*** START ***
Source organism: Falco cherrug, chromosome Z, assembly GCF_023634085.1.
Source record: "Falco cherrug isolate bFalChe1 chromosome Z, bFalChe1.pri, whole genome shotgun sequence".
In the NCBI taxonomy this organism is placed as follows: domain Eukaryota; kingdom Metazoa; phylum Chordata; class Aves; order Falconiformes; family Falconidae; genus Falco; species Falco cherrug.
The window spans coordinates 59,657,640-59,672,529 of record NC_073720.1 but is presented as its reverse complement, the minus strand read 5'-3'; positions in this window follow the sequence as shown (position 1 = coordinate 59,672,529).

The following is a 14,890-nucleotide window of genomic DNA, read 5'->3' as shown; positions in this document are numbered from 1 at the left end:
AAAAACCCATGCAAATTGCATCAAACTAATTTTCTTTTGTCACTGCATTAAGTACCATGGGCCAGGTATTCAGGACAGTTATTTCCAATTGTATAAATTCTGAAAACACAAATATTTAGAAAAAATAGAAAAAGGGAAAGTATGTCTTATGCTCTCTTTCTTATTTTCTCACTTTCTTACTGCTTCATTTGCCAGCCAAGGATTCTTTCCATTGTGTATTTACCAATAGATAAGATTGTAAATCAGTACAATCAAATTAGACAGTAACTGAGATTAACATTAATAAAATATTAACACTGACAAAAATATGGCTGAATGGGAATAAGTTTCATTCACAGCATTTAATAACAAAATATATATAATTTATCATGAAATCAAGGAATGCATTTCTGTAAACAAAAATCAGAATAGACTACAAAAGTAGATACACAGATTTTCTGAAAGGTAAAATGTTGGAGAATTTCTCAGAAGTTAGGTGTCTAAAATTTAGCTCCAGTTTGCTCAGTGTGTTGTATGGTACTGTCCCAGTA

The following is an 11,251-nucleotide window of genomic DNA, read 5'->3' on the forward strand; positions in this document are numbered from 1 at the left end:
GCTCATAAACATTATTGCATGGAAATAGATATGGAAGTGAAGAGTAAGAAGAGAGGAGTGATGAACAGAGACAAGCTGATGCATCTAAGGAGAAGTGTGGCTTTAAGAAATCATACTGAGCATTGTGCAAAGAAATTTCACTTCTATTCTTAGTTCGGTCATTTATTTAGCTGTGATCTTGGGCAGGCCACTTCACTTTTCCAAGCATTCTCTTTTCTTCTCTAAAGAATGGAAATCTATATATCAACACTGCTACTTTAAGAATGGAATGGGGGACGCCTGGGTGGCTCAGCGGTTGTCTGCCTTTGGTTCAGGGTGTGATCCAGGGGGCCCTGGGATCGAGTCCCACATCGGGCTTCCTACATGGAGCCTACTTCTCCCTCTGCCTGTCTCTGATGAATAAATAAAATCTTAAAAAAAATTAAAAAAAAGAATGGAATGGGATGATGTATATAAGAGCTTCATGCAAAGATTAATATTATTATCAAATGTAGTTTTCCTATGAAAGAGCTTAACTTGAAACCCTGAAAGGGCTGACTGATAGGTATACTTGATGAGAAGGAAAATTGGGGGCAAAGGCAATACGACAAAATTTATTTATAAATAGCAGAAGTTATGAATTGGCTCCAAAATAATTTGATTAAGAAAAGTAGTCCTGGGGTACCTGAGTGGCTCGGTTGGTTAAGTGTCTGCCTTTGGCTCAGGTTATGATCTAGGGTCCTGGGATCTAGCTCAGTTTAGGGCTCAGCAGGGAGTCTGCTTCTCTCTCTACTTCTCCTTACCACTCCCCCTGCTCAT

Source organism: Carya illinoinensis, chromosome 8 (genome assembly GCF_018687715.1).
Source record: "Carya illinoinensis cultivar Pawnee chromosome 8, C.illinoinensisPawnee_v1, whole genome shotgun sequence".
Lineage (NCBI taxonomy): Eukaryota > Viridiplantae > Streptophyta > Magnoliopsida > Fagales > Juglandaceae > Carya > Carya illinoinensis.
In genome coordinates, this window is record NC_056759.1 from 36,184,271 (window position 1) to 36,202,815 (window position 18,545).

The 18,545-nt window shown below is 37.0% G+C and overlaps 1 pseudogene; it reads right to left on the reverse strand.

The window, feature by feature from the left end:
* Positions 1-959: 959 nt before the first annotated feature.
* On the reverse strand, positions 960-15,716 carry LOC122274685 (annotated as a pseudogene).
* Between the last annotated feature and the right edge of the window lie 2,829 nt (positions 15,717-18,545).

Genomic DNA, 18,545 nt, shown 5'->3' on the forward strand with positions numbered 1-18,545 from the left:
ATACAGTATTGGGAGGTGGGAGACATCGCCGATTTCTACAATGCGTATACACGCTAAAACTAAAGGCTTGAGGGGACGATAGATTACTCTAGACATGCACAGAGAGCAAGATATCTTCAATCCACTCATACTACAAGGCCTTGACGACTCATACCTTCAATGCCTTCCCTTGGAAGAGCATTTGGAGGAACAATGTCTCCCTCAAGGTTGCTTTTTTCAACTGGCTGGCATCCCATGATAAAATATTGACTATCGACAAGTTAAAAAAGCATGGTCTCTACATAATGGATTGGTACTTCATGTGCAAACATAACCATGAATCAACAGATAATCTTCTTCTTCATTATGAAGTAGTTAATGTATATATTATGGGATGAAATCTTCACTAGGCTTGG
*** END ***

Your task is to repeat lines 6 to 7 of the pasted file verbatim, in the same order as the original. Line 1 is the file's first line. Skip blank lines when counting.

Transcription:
AAAAACCCATGCAAATTGCATCAAACTAATTTTCTTTTGTCACTGCATTAAGTACCATGGGCCAGGTATTCAGGACAGTTATTTCCAATTGTATAAATTCTGAAAACACAAATATTTAGAAAAAATAGAAAAAGGGAAAGTATGTCTTATGCTCTCTTTCTTATTTTCTCACTTTCTTACTGCTTCATTTGCCAGCCAAGGATTCTTTCCATTGTGTATTTACCAATAGATAAGATTGTAAATCAGTACAATCAAATTAGACAGTAACTGAGATTAACATTAATAAAATATTAACACTGACAAAAATATGGCTGAATGGGAATAAGTTTCATTCACAGCATTTAATAACAAAATATATATAATTTATCATGAAATCAAGGAATGCATTTCTGTAAACAAAAATCAGAATAGACTACAAAAGTAGATACACAGATTTTCTGAAAGGTAAAATGTTGGAGAATTTCTCAGAAGTTAGGTGTCTAAAATTTAGCTCCAGTTTGCTCAGTGTGTTGTATGGTACTGTCCCAGTA

The following is an 11,251-nucleotide window of genomic DNA, read 5'->3' on the forward strand; positions in this document are numbered from 1 at the left end: